The Dying of the Year

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Filed under Outdoor Notes

October 28, 2012

As October fades and November approaches, there is always a sense of loss.  Certainly there is still much to see in the late autumn hills, but much of what we see is fleeting in nature; death or death-like sleep is imminent for so many, and it will be months before the hills flower and buzz and sing with life once more.

The year dies, but it passeth in glory.

Autumn ridge, late afternoon sun

South ridge flank, late afternoon, autumn.

Few butterflies remain—mostly Cabbage Whites, various Sulphurs, and the ubiquitous Pearl Crescents (Pieris rapae, Colias spp. and Phyciodes tharos, respectively). Most of them are tattered and worn.

Red-spotted Purple (Limenitis arthemis)

Last Red-spotted Purple of 2012, rather down at the heel.

Still, I find fresh Commas (Polygonia comma) and Mourning Cloaks (Nymphalis antiope), which will overwinter in some crevice—emerging from time to time in those near-sixty degree days that pop up in February, or even January—they will be the first butterflies I see in the spring.

Eastern Comma, late season form (Polygonia comma)

The Eastern Comma will overwinter. This is the paler winter form.

Mourning Cloak (Nymphalis antiope)

Mourning Cloaks also overwinter.

To my surprise, there was still an American Copper (Lycaena phlaeas) out and about on 22 October.

American Copper (Lycaena phlaeas)

American Copper

I checked with the folks who keep records for such things, the late flight record for American Coppers in Pennsylvania is 24 October, so my name does not go into the record book.[1]

One of our latest fliers is the Common Buckeye (Junonia coenia). They cannot survive our winters as eggs or larvae, and these adults will simply perish in the cold. Every summer our local population is re-stocked with migrants from the south.

Common Buckeye (Junonia coenia)

A Common Buckeye at the tattered end of a hard life.

Speaking of migrants, there are still a few stragglers among the Monarch (Danaus plexxipus) throng that began streaming south along our ridgetops last month, heading more than 2,000 miles south to overwinter in the Oyamel Fir groves of Mexico. The most recent one I found 22 October, a female that had a decidedly purplish cast about her. I have never seen a Monarch quite that color.

Monarch butterfly (Danaus plexippus)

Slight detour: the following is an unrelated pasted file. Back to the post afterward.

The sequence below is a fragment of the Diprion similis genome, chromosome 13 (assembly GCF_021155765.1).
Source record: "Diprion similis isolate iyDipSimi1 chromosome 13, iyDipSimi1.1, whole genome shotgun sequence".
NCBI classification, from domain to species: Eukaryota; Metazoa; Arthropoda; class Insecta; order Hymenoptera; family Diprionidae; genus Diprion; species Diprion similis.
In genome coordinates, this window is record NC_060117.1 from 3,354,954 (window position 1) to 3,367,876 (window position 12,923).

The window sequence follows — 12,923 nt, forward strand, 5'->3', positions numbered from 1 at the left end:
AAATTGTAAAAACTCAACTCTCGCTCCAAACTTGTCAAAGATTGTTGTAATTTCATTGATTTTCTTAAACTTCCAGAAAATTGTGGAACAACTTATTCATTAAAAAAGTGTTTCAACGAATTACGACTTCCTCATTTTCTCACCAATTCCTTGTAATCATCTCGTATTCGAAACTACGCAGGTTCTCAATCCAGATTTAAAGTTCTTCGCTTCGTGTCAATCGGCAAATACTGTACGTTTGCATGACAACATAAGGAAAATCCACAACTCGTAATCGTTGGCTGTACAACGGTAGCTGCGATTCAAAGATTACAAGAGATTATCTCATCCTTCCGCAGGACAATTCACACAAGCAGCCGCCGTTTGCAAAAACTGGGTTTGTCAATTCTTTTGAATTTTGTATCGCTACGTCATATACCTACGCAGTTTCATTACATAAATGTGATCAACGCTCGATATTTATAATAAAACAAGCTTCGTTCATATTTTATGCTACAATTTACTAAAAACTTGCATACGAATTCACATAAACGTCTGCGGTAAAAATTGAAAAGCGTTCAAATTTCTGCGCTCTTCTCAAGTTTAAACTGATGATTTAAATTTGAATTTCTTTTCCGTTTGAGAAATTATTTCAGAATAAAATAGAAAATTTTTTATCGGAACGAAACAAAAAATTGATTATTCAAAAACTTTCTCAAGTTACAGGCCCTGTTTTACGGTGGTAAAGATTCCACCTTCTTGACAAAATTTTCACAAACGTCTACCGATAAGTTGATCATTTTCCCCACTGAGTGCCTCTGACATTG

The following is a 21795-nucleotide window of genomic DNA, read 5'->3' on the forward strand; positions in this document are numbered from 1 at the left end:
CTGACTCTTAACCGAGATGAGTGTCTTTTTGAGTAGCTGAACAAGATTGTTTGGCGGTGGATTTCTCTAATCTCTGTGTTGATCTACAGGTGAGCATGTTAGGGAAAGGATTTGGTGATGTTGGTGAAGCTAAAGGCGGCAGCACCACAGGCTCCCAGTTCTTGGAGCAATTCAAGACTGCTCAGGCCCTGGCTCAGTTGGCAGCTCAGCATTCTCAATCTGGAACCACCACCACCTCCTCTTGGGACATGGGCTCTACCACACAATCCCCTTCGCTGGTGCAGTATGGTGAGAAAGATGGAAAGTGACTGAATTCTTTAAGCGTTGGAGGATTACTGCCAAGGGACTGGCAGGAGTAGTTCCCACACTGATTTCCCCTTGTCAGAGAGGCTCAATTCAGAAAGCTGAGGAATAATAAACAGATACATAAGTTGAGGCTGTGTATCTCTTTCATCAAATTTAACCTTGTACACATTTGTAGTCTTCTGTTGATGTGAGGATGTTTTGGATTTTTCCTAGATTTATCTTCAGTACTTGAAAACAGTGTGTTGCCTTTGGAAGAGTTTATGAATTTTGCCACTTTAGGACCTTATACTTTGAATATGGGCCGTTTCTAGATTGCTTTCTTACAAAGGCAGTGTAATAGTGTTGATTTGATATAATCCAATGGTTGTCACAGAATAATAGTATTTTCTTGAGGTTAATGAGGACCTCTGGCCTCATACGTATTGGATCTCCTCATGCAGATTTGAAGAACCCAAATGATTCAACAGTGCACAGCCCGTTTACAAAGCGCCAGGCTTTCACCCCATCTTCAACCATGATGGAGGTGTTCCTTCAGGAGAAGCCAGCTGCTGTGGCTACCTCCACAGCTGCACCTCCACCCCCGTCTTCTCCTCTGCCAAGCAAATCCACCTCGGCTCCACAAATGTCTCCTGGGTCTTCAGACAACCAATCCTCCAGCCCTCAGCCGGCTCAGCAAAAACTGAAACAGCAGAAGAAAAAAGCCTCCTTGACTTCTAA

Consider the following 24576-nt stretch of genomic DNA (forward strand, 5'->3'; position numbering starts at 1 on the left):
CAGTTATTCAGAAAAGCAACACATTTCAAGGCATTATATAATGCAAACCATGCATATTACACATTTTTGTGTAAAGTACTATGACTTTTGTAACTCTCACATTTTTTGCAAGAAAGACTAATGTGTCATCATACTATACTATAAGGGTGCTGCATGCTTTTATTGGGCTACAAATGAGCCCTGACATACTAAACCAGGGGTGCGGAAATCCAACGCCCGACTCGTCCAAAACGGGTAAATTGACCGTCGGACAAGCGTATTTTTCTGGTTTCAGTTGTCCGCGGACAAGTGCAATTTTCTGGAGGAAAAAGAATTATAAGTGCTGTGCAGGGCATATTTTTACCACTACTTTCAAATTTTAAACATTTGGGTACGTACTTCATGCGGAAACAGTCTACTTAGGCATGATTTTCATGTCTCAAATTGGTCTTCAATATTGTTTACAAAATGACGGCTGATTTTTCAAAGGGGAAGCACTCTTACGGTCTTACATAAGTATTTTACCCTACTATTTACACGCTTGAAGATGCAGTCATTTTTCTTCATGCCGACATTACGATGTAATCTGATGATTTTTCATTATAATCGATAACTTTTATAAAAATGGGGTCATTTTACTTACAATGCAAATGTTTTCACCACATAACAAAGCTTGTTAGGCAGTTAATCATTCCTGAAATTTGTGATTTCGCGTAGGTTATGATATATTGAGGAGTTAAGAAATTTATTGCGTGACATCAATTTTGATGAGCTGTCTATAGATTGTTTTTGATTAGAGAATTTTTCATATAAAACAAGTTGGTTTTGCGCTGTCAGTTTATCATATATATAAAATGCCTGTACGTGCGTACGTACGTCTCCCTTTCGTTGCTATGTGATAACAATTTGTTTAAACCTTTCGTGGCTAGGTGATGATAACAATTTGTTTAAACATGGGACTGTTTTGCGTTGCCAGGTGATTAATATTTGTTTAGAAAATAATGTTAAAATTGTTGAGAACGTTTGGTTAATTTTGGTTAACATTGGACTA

Monarch, I have never seen one with this purplish coloration. Not a trick of the light.

Dragonflies pretty much disappeared with our first frost, although I did see one Meadowhawk (Sympetrum spp.) in mid-October. This is hardly a record, as I once found what acted like an old married couple of Meadowhawks warming themselves on a bit of riprap on the 29th of November.

Meadowhawk pair, November 29th Central PA

Meadowhawk pair sunning, 29 November 2009.

The flowers of autum are pretty much gone, mostly various Asters (Symphotrichum spp.),

Aster

An Aster, I think it is Purple-stemmed Aster (Symphyotrichum puniceum)

although a few Goldenrod (Solidago spp.) remain in sheltered spots. [2]

Goldenrod

Goldenrod, probably Late Goldenrod (Solidago gigantea)

While there were a number of mushrooms after the rains earlier in the month, there are far fewer as October ends.

Dryad's Saddle (Polyporus squamosus)

Dryad’s Saddle (Polyporus squamosus), the black tips, I believe, were “burned” by frost

But the greatest shining transient glory of all is the autumn leaves.

The red and yellow of a lone Sweet Gum,

Sweetgum autumn foliage

Sweetgum

the golden spires of the Hickories,

Hickories in autumn foliage

Hickories are the most golden of all.

the bright lemon of the Beech,

American Beech autumn colors

Beech in autumn yellow

and of course, the resplendent Ruby Surprise.

Poison Ivy autumn colors

Poison Ivy has beautiful fall foliage–it’s still itchy though.

“A spirit haunts the year’s last hours
Dwelling amid these yellowing bowers.”

Tennyson, The Dying Year

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  1. It both delights and impresses me that there are people with the self-discipline and curiosity to keep such lists. I am not one of them. []
  2. As I have mentioned before, I am never too certain of the identities of Asters and Goldenrods. []

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